Environmental engineering is the application of science and engineering principles to improve the environment (air, water, and/or land resources), to provide healthy water, air, and land for human habitation and for other organisms, and to remediate polluted sites.
Tuesday, March 8, 2011
A landfill, also known as a dump, rubbish dump or both, Rubbish Landfill Dump (and historically as a midden), is a site for the disposal of waste materials by burial and is the oldest form of waste treatment. Historically, landfills have been the most common methods of organized waste disposal and remain so in many places around the world.
A section of a landfill located in Barclay, Ontario. This landfill is one of several landfills used by Dryden, Ontario.
Typically, in non hazardous waste landfills, in order to meet predefined specifications, techniques are applied by which the wastes are:
Confined to as small an area as possible.
Compacted to reduce their volume.
Covered (usually daily) with layers of soil.
During landfill operations the waste collection vehicles are weighed at a weighbridge on arrival and their load is inspected for wastes that do not accord with the landfill’s waste acceptance criteria. Afterward, the waste collection vehicles use the existing road network on their way to the tipping face or working front where they unload their load. After loads are deposited, compactors or dozers are used to spread and compact the waste on the working face. Before leaving the landfill boundaries, the waste collection vehicles pass through the wheel cleaning facility. If necessary, they return to the weighbridge in order to be weighed without their load. Through the weighing process, the daily incoming waste tonnage can be calculated and listed in databases. In addition to trucks, some landfills may be equipped to handle railroad containers. The use of 'rail-haul' permits landfills to be located at more remote sites, without the problems associated with many truck trips.
Typically, in the working face, the compacted waste is covered with soil daily. Alternative waste-cover materials are several sprayed-on foam products and temporary blankets. Blankets can be lifted into place with tracked excavators and then removed the following day prior to waste placement. Chipped wood and chemically 'fixed' bio-solids may also be used as an alternate daily cover. The space that is occupied daily by the compacted waste and the cover material is called a daily cell. Waste compaction is critical to extending the life of the landfill. Factors such as waste compressibility, waste layer thickness and the number of passes of the compactor over the waste affect the waste densities.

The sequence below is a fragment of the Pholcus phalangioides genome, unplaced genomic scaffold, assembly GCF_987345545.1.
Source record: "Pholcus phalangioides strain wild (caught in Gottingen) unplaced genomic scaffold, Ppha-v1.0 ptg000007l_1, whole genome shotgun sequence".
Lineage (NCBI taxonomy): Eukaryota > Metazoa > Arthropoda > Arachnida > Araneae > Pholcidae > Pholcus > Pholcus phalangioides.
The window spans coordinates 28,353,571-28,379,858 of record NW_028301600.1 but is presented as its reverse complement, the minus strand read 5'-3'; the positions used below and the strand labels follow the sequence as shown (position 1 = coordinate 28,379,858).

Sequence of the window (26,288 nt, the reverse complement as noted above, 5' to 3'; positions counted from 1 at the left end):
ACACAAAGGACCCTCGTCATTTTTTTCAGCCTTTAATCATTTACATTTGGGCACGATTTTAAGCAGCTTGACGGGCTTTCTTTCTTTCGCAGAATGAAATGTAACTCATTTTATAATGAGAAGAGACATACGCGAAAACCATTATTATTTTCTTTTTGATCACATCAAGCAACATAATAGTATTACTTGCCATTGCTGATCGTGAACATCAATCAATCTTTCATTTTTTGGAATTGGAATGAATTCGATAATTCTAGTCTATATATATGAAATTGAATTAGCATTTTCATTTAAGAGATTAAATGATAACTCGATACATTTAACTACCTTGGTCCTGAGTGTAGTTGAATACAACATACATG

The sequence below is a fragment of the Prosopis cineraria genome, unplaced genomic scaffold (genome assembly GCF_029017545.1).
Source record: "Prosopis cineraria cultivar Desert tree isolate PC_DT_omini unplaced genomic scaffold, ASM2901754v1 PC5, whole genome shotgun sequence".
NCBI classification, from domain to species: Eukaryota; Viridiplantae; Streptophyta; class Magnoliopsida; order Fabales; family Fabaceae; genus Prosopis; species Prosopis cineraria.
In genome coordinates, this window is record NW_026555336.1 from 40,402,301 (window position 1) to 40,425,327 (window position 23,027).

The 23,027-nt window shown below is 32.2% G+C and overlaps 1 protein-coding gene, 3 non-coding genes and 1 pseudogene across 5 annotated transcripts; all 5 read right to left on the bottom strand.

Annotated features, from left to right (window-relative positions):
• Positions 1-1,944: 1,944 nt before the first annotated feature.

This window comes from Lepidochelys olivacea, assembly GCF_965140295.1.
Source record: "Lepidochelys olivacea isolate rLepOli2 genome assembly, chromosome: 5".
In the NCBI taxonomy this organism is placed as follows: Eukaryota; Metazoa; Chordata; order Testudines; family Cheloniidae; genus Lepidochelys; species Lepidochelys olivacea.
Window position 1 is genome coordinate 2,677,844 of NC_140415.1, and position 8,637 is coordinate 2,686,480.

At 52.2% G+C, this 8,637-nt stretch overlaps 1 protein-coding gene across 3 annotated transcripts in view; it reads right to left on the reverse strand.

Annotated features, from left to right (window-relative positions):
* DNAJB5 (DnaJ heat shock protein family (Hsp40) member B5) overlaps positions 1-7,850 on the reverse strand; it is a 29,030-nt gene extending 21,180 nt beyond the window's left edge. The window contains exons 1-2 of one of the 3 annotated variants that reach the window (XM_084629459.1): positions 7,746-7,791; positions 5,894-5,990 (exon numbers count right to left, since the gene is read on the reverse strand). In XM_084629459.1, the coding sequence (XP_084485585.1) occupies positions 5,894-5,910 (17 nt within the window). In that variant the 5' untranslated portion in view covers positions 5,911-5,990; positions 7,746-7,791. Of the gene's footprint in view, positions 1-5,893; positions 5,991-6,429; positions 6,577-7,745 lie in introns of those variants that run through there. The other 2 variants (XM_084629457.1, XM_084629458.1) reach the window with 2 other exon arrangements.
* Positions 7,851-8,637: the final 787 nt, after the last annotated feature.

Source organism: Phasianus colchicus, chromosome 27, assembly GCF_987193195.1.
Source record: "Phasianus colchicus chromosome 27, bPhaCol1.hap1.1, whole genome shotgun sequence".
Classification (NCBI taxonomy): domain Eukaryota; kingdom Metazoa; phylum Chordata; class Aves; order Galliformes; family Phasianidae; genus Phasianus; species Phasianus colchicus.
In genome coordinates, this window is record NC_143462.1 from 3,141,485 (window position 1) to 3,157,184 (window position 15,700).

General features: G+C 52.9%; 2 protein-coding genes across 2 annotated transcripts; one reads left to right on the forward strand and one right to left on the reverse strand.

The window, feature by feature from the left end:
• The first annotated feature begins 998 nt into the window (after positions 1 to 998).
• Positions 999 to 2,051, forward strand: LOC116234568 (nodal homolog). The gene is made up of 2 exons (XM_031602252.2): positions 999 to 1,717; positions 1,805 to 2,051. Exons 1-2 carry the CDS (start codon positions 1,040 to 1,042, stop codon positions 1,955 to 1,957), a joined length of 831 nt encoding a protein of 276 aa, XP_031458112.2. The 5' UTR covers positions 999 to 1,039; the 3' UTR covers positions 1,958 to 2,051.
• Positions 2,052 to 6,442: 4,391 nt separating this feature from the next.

Landfill operation. Note that the area being filled is a single, well-defined "cell" and that a rubberized landfill liner is in place (exposed on the left) to prevent contamination by leachates migrating downward through the underlying geological formation.
A large number of adverse impacts may occur from landfill operations. These impacts can vary: fatal accidents ( scavengers buried under waste piles);infastructure damage (e.g., damage to access roads by heavy vehicles); pollution of the local environment (such as contamination of groundwater and/or aquifers by leakage and residual soil contamination during landfill usage, as well as after landfill closure); offgassing of methane generated by decaying organic wastes (methane is a greenhouse gas many times more potent than carbon dioxide, and can itself be a danger to inhabitants of an area); harbouring of disease vectors such as rats and flies, particularly from improperly operated landfills, which are common in Third-World countries; injuries to wildlife; and simple nuisance problems (e.g., dust, odour, vermine, or noise pollutin).
Environmental noise and dust are generated from vehicles accessing a landfill as well as from working face operations. These impacts are best to intercept at the planning stage where access routes and landfill geometrics can be used to mitigate such issues. Vector control is also important, but can be managed reasonably well with the daily cover protocols.
Most modern landfills in industrialized countries are operated with controls to attempt to manage problems such as these. Analyses of common landfill operational problems are available.
Some local authorities have found it difficult to locate new landfills. Communities may charge a fee or levy in order to discourage waste and/or recover the costs of site operations. Many landfills are publicly funded, but some are commercial businesses, operated for profit.